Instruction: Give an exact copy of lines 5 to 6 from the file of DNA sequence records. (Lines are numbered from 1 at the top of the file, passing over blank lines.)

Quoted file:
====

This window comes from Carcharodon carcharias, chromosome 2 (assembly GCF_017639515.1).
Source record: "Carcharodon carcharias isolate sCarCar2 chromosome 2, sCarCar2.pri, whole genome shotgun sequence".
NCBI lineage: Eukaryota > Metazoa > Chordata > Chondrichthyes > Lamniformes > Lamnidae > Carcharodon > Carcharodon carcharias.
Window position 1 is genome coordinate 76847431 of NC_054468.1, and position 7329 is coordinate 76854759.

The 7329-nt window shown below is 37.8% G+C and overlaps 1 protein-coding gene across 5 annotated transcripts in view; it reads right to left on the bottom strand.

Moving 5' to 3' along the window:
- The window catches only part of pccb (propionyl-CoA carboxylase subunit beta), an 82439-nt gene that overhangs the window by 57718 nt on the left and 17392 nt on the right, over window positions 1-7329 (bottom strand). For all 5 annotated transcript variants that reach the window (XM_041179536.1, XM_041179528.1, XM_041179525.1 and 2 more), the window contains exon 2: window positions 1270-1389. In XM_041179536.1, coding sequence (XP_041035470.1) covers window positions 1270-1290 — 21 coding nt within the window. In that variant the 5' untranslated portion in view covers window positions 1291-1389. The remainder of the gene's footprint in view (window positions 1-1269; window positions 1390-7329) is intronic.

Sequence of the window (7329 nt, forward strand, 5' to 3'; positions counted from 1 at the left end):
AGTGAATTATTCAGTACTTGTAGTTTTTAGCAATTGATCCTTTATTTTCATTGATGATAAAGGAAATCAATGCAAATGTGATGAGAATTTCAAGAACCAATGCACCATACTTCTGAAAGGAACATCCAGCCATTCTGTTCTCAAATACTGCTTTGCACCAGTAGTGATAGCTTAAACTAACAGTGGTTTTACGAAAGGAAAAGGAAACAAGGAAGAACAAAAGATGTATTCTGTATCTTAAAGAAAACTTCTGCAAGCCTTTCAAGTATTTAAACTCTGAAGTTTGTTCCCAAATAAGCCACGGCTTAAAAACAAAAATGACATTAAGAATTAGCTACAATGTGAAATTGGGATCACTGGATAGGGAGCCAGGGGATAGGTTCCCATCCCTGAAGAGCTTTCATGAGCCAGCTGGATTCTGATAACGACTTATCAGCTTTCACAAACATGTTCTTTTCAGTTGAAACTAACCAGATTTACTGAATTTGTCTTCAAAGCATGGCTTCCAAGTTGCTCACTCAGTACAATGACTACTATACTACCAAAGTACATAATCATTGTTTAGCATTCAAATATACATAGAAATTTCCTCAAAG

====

The 7329-nt window shown below is 37.8% G+C and overlaps 1 protein-coding gene across 5 annotated transcripts in view; it reads right to left on the bottom strand.

Moving 5' to 3' along the window: